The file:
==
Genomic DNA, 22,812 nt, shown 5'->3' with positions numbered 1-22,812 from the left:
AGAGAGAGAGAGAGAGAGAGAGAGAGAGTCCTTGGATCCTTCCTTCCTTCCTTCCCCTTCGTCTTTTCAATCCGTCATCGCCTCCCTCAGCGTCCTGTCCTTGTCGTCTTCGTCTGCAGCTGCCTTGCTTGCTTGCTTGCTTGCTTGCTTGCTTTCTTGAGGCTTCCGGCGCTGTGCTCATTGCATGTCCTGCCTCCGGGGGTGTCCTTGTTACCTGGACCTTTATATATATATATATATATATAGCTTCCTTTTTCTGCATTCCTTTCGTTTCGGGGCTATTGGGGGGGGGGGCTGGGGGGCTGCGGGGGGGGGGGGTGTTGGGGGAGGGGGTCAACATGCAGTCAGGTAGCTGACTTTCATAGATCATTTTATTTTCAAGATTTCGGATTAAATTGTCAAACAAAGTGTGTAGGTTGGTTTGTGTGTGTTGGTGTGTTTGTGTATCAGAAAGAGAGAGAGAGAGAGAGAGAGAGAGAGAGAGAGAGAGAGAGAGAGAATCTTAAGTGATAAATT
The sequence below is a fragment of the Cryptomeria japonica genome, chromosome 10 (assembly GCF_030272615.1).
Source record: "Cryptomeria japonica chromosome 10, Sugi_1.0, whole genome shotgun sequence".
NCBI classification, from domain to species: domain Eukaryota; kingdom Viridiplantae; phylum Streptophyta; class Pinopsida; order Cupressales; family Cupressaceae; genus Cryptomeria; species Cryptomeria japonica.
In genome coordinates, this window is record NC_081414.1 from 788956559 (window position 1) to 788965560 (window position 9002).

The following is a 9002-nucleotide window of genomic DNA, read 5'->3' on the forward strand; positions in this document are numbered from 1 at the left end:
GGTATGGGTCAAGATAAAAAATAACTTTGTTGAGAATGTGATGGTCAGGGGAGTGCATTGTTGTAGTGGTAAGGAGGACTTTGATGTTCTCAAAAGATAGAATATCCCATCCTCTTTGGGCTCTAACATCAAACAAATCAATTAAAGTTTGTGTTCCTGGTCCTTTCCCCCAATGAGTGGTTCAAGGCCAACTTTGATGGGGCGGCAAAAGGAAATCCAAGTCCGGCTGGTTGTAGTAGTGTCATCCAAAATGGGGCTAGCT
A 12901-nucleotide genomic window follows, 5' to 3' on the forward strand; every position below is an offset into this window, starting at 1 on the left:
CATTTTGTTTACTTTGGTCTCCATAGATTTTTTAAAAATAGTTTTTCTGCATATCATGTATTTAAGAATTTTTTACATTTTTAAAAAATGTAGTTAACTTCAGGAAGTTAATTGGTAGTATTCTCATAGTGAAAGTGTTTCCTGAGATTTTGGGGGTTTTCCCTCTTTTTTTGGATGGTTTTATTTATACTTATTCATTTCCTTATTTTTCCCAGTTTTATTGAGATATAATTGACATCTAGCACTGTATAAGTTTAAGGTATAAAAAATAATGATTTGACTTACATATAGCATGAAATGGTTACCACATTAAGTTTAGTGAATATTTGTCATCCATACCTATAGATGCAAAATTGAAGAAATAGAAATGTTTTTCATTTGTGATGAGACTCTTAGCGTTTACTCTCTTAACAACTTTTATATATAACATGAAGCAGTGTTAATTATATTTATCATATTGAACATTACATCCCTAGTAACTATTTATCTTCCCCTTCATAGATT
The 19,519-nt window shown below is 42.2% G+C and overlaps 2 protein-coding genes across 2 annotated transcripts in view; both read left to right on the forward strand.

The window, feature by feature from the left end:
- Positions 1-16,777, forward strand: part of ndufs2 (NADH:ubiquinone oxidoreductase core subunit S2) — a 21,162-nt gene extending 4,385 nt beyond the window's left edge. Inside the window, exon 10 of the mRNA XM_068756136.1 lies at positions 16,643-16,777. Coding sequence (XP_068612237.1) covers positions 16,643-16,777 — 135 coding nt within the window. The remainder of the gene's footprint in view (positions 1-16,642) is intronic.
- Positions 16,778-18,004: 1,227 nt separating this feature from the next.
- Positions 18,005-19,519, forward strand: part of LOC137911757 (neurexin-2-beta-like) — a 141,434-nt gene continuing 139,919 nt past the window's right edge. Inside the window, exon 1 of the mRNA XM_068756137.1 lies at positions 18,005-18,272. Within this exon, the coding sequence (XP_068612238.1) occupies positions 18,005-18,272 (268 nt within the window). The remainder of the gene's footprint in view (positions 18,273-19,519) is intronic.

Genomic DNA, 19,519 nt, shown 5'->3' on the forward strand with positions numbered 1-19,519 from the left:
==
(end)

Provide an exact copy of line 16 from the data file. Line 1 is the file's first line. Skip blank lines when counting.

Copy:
Genomic DNA, 19,519 nt, shown 5'->3' on the forward strand with positions numbered 1-19,519 from the left: